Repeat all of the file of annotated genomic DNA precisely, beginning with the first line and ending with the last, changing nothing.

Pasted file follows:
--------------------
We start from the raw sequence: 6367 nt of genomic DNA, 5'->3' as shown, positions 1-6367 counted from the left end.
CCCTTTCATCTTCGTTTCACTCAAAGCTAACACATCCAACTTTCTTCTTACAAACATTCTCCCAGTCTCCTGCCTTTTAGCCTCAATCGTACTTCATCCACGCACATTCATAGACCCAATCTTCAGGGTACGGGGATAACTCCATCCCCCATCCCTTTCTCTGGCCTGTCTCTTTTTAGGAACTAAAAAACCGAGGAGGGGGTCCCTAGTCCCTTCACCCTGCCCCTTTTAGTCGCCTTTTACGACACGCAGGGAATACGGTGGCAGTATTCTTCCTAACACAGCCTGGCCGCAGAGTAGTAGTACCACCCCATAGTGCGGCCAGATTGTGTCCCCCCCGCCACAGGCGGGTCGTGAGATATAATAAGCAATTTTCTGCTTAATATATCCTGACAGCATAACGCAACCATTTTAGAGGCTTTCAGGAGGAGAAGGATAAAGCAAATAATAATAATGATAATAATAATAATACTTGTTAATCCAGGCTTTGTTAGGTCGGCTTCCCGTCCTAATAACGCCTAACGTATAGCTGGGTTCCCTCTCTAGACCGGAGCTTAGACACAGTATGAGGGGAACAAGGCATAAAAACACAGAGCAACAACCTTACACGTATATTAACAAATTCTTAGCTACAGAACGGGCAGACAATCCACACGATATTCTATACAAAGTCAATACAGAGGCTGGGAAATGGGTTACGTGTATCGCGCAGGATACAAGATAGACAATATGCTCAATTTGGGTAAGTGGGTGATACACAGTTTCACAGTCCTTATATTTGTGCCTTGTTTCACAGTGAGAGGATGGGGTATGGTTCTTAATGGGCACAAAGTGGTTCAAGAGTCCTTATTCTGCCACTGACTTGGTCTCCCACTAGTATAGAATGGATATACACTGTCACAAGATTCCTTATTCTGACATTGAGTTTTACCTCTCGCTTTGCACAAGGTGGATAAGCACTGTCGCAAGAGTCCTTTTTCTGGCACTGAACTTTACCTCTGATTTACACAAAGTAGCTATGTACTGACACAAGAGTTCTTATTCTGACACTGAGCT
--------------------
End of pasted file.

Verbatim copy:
We start from the raw sequence: 6367 nt of genomic DNA, 5'->3' as shown, positions 1-6367 counted from the left end.
CCCTTTCATCTTCGTTTCACTCAAAGCTAACACATCCAACTTTCTTCTTACAAACATTCTCCCAGTCTCCTGCCTTTTAGCCTCAATCGTACTTCATCCACGCACATTCATAGACCCAATCTTCAGGGTACGGGGATAACTCCATCCCCCATCCCTTTCTCTGGCCTGTCTCTTTTTAGGAACTAAAAAACCGAGGAGGGGGTCCCTAGTCCCTTCACCCTGCCCCTTTTAGTCGCCTTTTACGACACGCAGGGAATACGGTGGCAGTATTCTTCCTAACACAGCCTGGCCGCAGAGTAGTAGTACCACCCCATAGTGCGGCCAGATTGTGTCCCCCCCGCCACAGGCGGGTCGTGAGATATAATAAGCAATTTTCTGCTTAATATATCCTGACAGCATAACGCAACCATTTTAGAGGCTTTCAGGAGGAGAAGGATAAAGCAAATAATAATAATGATAATAATAATAATACTTGTTAATCCAGGCTTTGTTAGGTCGGCTTCCCGTCCTAATAACGCCTAACGTATAGCTGGGTTCCCTCTCTAGACCGGAGCTTAGACACAGTATGAGGGGAACAAGGCATAAAAACACAGAGCAACAACCTTACACGTATATTAACAAATTCTTAGCTACAGAACGGGCAGACAATCCACACGATATTCTATACAAAGTCAATACAGAGGCTGGGAAATGGGTTACGTGTATCGCGCAGGATACAAGATAGACAATATGCTCAATTTGGGTAAGTGGGTGATACACAGTTTCACAGTCCTTATATTTGTGCCTTGTTTCACAGTGAGAGGATGGGGTATGGTTCTTAATGGGCACAAAGTGGTTCAAGAGTCCTTATTCTGCCACTGACTTGGTCTCCCACTAGTATAGAATGGATATACACTGTCACAAGATTCCTTATTCTGACATTGAGTTTTACCTCTCGCTTTGCACAAGGTGGATAAGCACTGTCGCAAGAGTCCTTTTTCTGGCACTGAACTTTACCTCTGATTTACACAAAGTAGCTATGTACTGACACAAGAGTTCTTATTCTGACACTGAGCT